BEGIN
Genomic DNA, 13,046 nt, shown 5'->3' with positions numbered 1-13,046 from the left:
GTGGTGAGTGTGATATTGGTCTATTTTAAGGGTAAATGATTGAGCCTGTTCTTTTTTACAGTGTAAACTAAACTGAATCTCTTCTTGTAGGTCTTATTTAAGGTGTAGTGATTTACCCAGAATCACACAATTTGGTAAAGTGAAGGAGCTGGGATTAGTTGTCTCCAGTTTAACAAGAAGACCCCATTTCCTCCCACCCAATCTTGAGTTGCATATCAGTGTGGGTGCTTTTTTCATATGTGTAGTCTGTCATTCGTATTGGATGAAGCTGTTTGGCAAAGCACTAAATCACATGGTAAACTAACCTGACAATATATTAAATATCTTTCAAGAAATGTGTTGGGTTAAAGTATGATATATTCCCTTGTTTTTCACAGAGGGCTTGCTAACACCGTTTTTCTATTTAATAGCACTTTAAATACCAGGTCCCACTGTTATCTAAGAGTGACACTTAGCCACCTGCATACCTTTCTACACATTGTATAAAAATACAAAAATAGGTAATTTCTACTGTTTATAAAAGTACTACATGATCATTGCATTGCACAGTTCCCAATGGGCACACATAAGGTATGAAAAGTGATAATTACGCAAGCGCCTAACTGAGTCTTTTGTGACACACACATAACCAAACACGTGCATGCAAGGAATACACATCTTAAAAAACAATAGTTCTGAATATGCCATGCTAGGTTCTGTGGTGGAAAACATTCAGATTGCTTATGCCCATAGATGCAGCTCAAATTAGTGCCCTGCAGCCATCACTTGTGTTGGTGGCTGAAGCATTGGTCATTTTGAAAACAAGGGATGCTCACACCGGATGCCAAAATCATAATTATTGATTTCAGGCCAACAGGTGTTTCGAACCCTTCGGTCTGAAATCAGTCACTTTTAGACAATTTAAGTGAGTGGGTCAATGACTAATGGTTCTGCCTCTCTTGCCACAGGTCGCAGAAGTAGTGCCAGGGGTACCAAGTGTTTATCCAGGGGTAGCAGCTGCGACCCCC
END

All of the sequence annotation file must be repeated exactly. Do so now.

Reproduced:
Genomic DNA, 13,046 nt, shown 5'->3' with positions numbered 1-13,046 from the left:
GTGGTGAGTGTGATATTGGTCTATTTTAAGGGTAAATGATTGAGCCTGTTCTTTTTTACAGTGTAAACTAAACTGAATCTCTTCTTGTAGGTCTTATTTAAGGTGTAGTGATTTACCCAGAATCACACAATTTGGTAAAGTGAAGGAGCTGGGATTAGTTGTCTCCAGTTTAACAAGAAGACCCCATTTCCTCCCACCCAATCTTGAGTTGCATATCAGTGTGGGTGCTTTTTTCATATGTGTAGTCTGTCATTCGTATTGGATGAAGCTGTTTGGCAAAGCACTAAATCACATGGTAAACTAACCTGACAATATATTAAATATCTTTCAAGAAATGTGTTGGGTTAAAGTATGATATATTCCCTTGTTTTTCACAGAGGGCTTGCTAACACCGTTTTTCTATTTAATAGCACTTTAAATACCAGGTCCCACTGTTATCTAAGAGTGACACTTAGCCACCTGCATACCTTTCTACACATTGTATAAAAATACAAAAATAGGTAATTTCTACTGTTTATAAAAGTACTACATGATCATTGCATTGCACAGTTCCCAATGGGCACACATAAGGTATGAAAAGTGATAATTACGCAAGCGCCTAACTGAGTCTTTTGTGACACACACATAACCAAACACGTGCATGCAAGGAATACACATCTTAAAAAACAATAGTTCTGAATATGCCATGCTAGGTTCTGTGGTGGAAAACATTCAGATTGCTTATGCCCATAGATGCAGCTCAAATTAGTGCCCTGCAGCCATCACTTGTGTTGGTGGCTGAAGCATTGGTCATTTTGAAAACAAGGGATGCTCACACCGGATGCCAAAATCATAATTATTGATTTCAGGCCAACAGGTGTTTCGAACCCTTCGGTCTGAAATCAGTCACTTTTAGACAATTTAAGTGAGTGGGTCAATGACTAATGGTTCTGCCTCTCTTGCCACAGGTCGCAGAAGTAGTGCCAGGGGTACCAAGTGTTTATCCAGGGGTAGCAGCTGCGACCCCC